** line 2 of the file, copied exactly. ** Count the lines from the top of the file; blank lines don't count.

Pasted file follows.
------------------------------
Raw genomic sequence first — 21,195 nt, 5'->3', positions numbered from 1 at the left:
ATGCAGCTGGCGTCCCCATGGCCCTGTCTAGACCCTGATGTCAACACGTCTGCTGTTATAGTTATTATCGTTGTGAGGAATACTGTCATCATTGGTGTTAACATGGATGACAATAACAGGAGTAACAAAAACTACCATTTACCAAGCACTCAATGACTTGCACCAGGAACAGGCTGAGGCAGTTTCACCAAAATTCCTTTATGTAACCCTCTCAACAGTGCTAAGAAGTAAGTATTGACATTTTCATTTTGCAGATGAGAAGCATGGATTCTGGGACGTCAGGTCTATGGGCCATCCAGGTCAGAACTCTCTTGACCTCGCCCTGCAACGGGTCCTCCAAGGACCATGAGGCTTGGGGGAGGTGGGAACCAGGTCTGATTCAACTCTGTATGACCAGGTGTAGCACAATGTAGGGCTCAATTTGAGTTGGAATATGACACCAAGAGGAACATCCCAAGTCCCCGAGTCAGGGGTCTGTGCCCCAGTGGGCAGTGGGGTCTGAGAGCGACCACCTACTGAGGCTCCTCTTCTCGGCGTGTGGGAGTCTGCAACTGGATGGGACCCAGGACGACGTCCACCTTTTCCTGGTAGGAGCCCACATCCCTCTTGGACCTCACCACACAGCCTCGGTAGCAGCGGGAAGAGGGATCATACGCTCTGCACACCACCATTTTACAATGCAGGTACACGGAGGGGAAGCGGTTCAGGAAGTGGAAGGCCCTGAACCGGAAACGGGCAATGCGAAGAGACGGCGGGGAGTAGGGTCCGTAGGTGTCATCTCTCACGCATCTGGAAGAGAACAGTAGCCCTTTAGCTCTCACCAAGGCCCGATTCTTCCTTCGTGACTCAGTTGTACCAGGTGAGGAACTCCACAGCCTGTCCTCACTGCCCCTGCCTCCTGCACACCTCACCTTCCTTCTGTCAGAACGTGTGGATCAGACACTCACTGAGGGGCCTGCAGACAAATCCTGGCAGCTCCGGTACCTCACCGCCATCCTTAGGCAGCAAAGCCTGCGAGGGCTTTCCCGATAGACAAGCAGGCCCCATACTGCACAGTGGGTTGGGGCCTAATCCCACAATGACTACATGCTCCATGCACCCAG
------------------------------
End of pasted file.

ATGCAGCTGGCGTCCCCATGGCCCTGTCTAGACCCTGATGTCAACACGTCTGCTGTTATAGTTATTATCGTTGTGAGGAATACTGTCATCATTGGTGTTAACATGGATGACAATAACAGGAGTAACAAAAACTACCATTTACCAAGCACTCAATGACTTGCACCAGGAACAGGCTGAGGCAGTTTCACCAAAATTCCTTTATGTAACCCTCTCAACAGTGCTAAGAAGTAAGTATTGACATTTTCATTTTGCAGATGAGAAGCATGGATTCTGGGACGTCAGGTCTATGGGCCATCCAGGTCAGAACTCTCTTGACCTCGCCCTGCAACGGGTCCTCCAAGGACCATGAGGCTTGGGGGAGGTGGGAACCAGGTCTGATTCAACTCTGTATGACCAGGTGTAGCACAATGTAGGGCTCAATTTGAGTTGGAATATGACACCAAGAGGAACATCCCAAGTCCCCGAGTCAGGGGTCTGTGCCCCAGTGGGCAGTGGGGTCTGAGAGCGACCACCTACTGAGGCTCCTCTTCTCGGCGTGTGGGAGTCTGCAACTGGATGGGACCCAGGACGACGTCCACCTTTTCCTGGTAGGAGCCCACATCCCTCTTGGACCTCACCACACAGCCTCGGTAGCAGCGGGAAGAGGGATCATACGCTCTGCACACCACCATTTTACAATGCAGGTACACGGAGGGGAAGCGGTTCAGGAAGTGGAAGGCCCTGAACCGGAAACGGGCAATGCGAAGAGACGGCGGGGAGTAGGGTCCGTAGGTGTCATCTCTCACGCATCTGGAAGAGAACAGTAGCCCTTTAGCTCTCACCAAGGCCCGATTCTTCCTTCGTGACTCAGTTGTACCAGGTGAGGAACTCCACAGCCTGTCCTCACTGCCCCTGCCTCCTGCACACCTCACCTTCCTTCTGTCAGAACGTGTGGATCAGACACTCACTGAGGGGCCTGCAGACAAATCCTGGCAGCTCCGGTACCTCACCGCCATCCTTAGGCAGCAAAGCCTGCGAGGGCTTTCCCGATAGACAAGCAGGCCCCATACTGCACAGTGGGTTGGGGCCTAATCCCACAATGACTACATGCTCCATGCACCCAG